Thursday, September 8, 2011

Action Comics #1

Faster than a speeding bullet. More powerful than a locomotive. Able to leap tall buildings in a single bound. Yes, it's all there, and not by coincidence. The second Action Comics #1 visually-checks numerous elements of Superman lore without always name-checking them. And so, we get references to the Thirties in the form of the wife-beater who is thrown through a wall, the poor tenants who have their homes destroyed, and even (Neo) Nazis. We get a nod to the 1978 movie when Superman is asked if he can do something and he says he's never tried. From later eras, we see a photo of the deceased Kents, Jimmy Olsen holding a device that emits a zee zee zee, and of course, Lois Lane putting herself at risk and needing to be saved. Grant Morrison is aware of the elements he wanted to include, but unlike the Superman he portrays, he doesn't want to beat anyone over the head with them.

And conscious as he is of the little touches, he begins on page 1 by showing Superman overshoot his intended target. The seemingly countless elements of Superman lore that Morrison includes make it important to note which ones he avoids. This is not the Superman who is so used to holding back that he has forgotten what it is like to go all out. This Superman is going all out, frequently, and he's a bit of a bull in a china shop.

The china happens to be the powerful and the corrupt, who include Glen Glenmorgan, the Army of Sam Lane, and a Lex Luthor who is not a fugitive, but far from law-abiding, and whose use of electricity to stun, but not stop, Superman, channels the Ultra-Humanite from Action #13. Glenmorgan merges together in one person several powerful men whom Superman harassed in 1938's Action, including a magnate who is promoting arms in order to sell armaments and a mine owner who subjected his workers to unsafe conditions. He may also be based on Morgan Edge, as the owner of Galaxy, and the Earthly liaision of Intergang, and therefore of Darkseid. This, then plays on the Darkseid plot in JLA #1, and suggests that the matchup we saw in Final Crisis that nearly ended the last DC Universe is at the forefront as we begin this one.

Morrison excels in teasing future plots, and while the main action in Action #1 concerns Sam Lane and Luthor teaming to trap Superman (as in the recently out-of-continuity Superman Secret Origin) while the threat of Intergang looms, there is more. An object entering the solar system from afar is sure to be the focus of another plot. The diction resembles that used of the kryptonite asteroid from Jeph Loeb's Superman/Batman, but this could be just about any interplanetary friend or (more likely) foe. Clark Kent's landlady has a name that suggests the Fifth Dimension. The three friends -- two men and a beautiful blonde -- visiting Clark are almost certainly the Legion of Super Heroes. And as Clark now works for an editor named Taylor, he is probably at the Daily Star, which may go out of business if it is, as stars normally are, part of Galaxy. That would mean that by taking down Glenmorgan, Superman is taking down Clark Kent's boss. And the little man turning the tables is what Action #1 was all about. Both Action #1s.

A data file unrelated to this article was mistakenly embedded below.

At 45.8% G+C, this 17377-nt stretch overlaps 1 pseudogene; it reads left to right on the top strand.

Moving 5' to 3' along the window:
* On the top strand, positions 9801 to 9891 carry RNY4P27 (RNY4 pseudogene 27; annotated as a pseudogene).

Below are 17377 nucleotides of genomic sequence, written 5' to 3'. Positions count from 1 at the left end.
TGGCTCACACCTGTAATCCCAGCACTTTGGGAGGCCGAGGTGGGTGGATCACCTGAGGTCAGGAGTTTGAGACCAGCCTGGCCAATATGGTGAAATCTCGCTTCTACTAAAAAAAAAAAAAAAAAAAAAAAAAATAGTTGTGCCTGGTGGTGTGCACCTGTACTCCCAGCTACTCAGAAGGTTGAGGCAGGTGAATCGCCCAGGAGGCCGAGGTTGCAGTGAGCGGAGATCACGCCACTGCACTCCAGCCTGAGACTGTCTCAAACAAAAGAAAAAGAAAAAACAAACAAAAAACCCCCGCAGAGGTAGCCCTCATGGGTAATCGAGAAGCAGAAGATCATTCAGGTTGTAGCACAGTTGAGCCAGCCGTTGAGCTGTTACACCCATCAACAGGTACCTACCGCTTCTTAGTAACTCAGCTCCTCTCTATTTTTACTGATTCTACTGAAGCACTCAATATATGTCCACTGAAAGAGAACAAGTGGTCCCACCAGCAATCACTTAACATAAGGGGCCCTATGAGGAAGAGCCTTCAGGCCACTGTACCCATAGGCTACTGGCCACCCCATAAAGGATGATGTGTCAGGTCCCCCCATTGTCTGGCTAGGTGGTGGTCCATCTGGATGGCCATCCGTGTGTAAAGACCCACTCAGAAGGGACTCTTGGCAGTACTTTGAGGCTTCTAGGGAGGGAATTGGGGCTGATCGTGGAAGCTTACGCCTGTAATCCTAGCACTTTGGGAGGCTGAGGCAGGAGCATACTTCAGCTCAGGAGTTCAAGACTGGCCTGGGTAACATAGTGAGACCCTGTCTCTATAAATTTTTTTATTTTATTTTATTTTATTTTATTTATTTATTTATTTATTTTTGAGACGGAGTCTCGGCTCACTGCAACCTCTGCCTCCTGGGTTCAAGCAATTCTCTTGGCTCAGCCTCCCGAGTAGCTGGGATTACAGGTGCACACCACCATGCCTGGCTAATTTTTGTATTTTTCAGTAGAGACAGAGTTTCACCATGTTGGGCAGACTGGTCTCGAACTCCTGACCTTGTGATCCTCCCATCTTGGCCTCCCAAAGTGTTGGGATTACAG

1. The best and most well-read write up of the new Action Comics I've seen. Bravo. Keep it up rikdad, nobody does it like you

  2. Interesting article. By the way, many people don't realize Superman's outfit for the new movie, is based on the drawing shown here but updated.

  3. I've always loved your writing Rikdad. I would never have learned the genius of Grant Morrison if I didn't discover your illuminating posts during your survey of Batman and Robin for the past two or three years. Your essays on Superman's publication history, Simon Hurt, Zur En Arrh and other analysis have been precious resources in my enjoyment of Mr. Morrison's work. I'm sure it must be discouraging though that this entry has few comments compared to all of your other essays. It takes an enormous amount of skill and thought to write concise and fluent analysis---but I'm certain a lot of people continue to read your work. Whatever obligations you have in your day to day affairs, I hope you will eventually find time to become more prolific again.

  4. I'm not sure if he did it consciously or not (or maybe it is mere coinicidence...)but as Superman holds Glenmorgan over the edge;

    Superman says "Because that ain't Superman"


    Glenmorgan says "Somebody! Save Me!"

    a la the Smallville themesong.

    Could this be an homage to the show and at the same time an acknowledgement that while there maybe an S on his chest our hero isn't quite Superman yet? Smallville added a lot to the Superman lore exploring when Clark isn't a "Superboy" per se, yet also not Superman, that could be touched on in a reboot as well as the old Action comics of the late 30's.

  5. Rikdad,
    You should do this:

  6. I signed up for Morrison-con too. I miss this blog, rikdad come back! :-)